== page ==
Exceed in Meeting Employee Needs

Exceed in Meeting Employee Needs

Graphic by codling.
Graphic by cooldesign. 

In a previous post, we spoke of separating steering from rowing. If supervisors and executives aren’t steeped in the rowing—if they aren’t figuring out the do’s and don’ts of a thousand different policies and procedures—than just what is their role?

In our work, Lead With Your Customer, Mark David Jones and I note that there are 5 key universal human needs:

  1. The need to be heard and understood,
  2. The need to belong and contribute,
  3. The need to feel stable and in control,
  4. The need to feel significant and special, and
  5. The need to be successful and reach one’s potential

Enormous energy should be spent in helping employees to achieve these outcomes, because when they do, they are in a better place for helping customers do the same. Here’s one example of this:

In a Forbes article, Nancy Ortberg spoke of how her mentor, Max De Pree, former CEO of Herman Miller, engaged his workers. “Max had a rule for his leadership team. Every Wednesday they were to bring a brown-bag lunch and go down to the factory floor, where the furniture was being made, to eat. They were to sit and listen for an hour to get to know the names of the workers on the floor and to learn about the obstacles workers were facing as they did their jobs, as well as to hear about the ideas they had for future designs.”

Nancy Ortberg was at one time an emergency room nurse. One night she witnessed an astonishing leadership act: “It was about 10:30 p.m. The room was a mess. I was finishing up some work on the chart before going home. The doctor with whom I loved working was debriefing a new doctor, who had done a very respectable, competent job, telling him what he’d done well and what he could have done differently.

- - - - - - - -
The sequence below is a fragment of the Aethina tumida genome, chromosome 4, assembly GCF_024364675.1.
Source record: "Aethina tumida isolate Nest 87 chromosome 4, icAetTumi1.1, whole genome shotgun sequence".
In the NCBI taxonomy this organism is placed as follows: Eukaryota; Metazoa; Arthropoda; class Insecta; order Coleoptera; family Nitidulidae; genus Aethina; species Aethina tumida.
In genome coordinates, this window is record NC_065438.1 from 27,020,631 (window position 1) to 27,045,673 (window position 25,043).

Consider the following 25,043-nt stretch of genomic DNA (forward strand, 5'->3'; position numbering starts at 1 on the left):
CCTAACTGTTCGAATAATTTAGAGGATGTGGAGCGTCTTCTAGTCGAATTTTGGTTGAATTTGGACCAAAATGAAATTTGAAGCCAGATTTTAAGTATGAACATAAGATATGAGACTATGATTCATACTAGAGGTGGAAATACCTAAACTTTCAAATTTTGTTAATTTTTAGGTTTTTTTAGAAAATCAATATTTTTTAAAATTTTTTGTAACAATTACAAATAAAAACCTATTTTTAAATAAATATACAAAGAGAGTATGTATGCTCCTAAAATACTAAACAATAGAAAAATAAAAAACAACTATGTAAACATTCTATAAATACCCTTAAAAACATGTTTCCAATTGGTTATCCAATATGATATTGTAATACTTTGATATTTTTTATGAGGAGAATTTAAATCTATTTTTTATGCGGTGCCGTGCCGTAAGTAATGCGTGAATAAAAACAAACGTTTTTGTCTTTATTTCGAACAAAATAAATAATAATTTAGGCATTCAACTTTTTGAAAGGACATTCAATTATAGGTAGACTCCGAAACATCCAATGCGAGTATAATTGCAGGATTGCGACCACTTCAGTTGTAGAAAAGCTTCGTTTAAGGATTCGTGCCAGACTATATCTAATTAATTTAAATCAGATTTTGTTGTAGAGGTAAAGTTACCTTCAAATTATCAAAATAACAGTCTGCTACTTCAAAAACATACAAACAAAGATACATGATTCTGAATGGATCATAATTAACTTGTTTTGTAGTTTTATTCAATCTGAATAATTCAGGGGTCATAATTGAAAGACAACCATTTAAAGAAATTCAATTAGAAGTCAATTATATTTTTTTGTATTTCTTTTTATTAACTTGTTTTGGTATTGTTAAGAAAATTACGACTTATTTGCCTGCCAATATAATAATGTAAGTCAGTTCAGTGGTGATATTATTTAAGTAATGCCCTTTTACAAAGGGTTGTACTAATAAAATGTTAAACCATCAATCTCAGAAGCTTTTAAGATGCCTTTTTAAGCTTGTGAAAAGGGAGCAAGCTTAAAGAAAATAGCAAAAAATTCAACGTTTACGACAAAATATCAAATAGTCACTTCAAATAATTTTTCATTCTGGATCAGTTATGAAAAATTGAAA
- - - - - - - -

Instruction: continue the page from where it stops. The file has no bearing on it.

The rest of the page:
“Then he put his hand on the young doctor’s shoulder and said, ‘When you finished, did you notice the young man from housekeeping who came in to clean the room?’ There was a completely blank look on the young doctor’s face.

“The older doctor said, ‘His name is Carlos. He’s been here for three years. He does a fabulous job. When he comes in he gets the room turned around so fast that you and I can get our next patients in quickly. His wife’s name is Maria. They have four children.’ Then he named each of the four children and gave each child’s age.

“The older doctor went on to say, ‘He lives in a rented house about three blocks from here, in Santa Ana. They’ve been up from Mexico for about five years. His name is Carlos,’ he repeated. Then he said, ‘Next week I would like you to tell me something about Carlos that I don’t already know. Okay? Now, let’s go check on the rest of the patients.’”

Nancy Ortberg recalls: “I remember standing there writing my nursing notes–stunned–and thinking, I have just witnessed breathtaking leadership.”

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